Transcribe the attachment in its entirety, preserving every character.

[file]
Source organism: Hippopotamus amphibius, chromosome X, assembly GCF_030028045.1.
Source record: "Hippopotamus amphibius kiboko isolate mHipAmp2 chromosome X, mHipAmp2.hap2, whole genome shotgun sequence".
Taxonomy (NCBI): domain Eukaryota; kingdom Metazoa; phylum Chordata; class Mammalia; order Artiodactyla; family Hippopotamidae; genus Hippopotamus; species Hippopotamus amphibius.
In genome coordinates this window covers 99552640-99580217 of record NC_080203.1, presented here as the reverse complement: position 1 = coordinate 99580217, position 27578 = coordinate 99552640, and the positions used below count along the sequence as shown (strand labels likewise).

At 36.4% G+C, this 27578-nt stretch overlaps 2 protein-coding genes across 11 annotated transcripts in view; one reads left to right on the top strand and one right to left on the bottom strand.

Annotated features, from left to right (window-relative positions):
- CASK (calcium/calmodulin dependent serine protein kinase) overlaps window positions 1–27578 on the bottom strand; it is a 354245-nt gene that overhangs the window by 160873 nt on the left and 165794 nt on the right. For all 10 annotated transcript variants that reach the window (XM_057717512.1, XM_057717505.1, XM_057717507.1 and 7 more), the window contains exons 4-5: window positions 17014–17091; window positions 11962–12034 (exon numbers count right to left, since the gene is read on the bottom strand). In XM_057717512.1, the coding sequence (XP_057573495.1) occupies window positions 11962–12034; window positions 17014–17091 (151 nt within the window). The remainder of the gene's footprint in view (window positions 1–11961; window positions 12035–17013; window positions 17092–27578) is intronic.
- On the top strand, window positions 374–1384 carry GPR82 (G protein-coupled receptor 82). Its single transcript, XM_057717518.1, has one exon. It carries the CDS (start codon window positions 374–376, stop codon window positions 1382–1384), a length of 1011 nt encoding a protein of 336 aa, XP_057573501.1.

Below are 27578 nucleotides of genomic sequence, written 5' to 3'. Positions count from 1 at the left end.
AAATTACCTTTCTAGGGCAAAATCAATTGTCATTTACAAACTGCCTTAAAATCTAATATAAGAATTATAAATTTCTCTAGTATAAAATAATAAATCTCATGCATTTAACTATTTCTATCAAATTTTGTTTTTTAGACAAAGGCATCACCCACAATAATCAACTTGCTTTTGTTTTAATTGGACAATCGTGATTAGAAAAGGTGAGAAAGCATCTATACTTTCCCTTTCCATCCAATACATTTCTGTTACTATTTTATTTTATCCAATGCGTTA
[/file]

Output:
Source organism: Hippopotamus amphibius, chromosome X, assembly GCF_030028045.1.
Source record: "Hippopotamus amphibius kiboko isolate mHipAmp2 chromosome X, mHipAmp2.hap2, whole genome shotgun sequence".
Taxonomy (NCBI): domain Eukaryota; kingdom Metazoa; phylum Chordata; class Mammalia; order Artiodactyla; family Hippopotamidae; genus Hippopotamus; species Hippopotamus amphibius.
In genome coordinates this window covers 99552640-99580217 of record NC_080203.1, presented here as the reverse complement: position 1 = coordinate 99580217, position 27578 = coordinate 99552640, and the positions used below count along the sequence as shown (strand labels likewise).

At 36.4% G+C, this 27578-nt stretch overlaps 2 protein-coding genes across 11 annotated transcripts in view; one reads left to right on the top strand and one right to left on the bottom strand.

Annotated features, from left to right (window-relative positions):
- CASK (calcium/calmodulin dependent serine protein kinase) overlaps window positions 1–27578 on the bottom strand; it is a 354245-nt gene that overhangs the window by 160873 nt on the left and 165794 nt on the right. For all 10 annotated transcript variants that reach the window (XM_057717512.1, XM_057717505.1, XM_057717507.1 and 7 more), the window contains exons 4-5: window positions 17014–17091; window positions 11962–12034 (exon numbers count right to left, since the gene is read on the bottom strand). In XM_057717512.1, the coding sequence (XP_057573495.1) occupies window positions 11962–12034; window positions 17014–17091 (151 nt within the window). The remainder of the gene's footprint in view (window positions 1–11961; window positions 12035–17013; window positions 17092–27578) is intronic.
- On the top strand, window positions 374–1384 carry GPR82 (G protein-coupled receptor 82). Its single transcript, XM_057717518.1, has one exon. It carries the CDS (start codon window positions 374–376, stop codon window positions 1382–1384), a length of 1011 nt encoding a protein of 336 aa, XP_057573501.1.

Below are 27578 nucleotides of genomic sequence, written 5' to 3'. Positions count from 1 at the left end.
AAATTACCTTTCTAGGGCAAAATCAATTGTCATTTACAAACTGCCTTAAAATCTAATATAAGAATTATAAATTTCTCTAGTATAAAATAATAAATCTCATGCATTTAACTATTTCTATCAAATTTTGTTTTTTAGACAAAGGCATCACCCACAATAATCAACTTGCTTTTGTTTTAATTGGACAATCGTGATTAGAAAAGGTGAGAAAGCATCTATACTTTCCCTTTCCATCCAATACATTTCTGTTACTATTTTATTTTATCCAATGCGTTA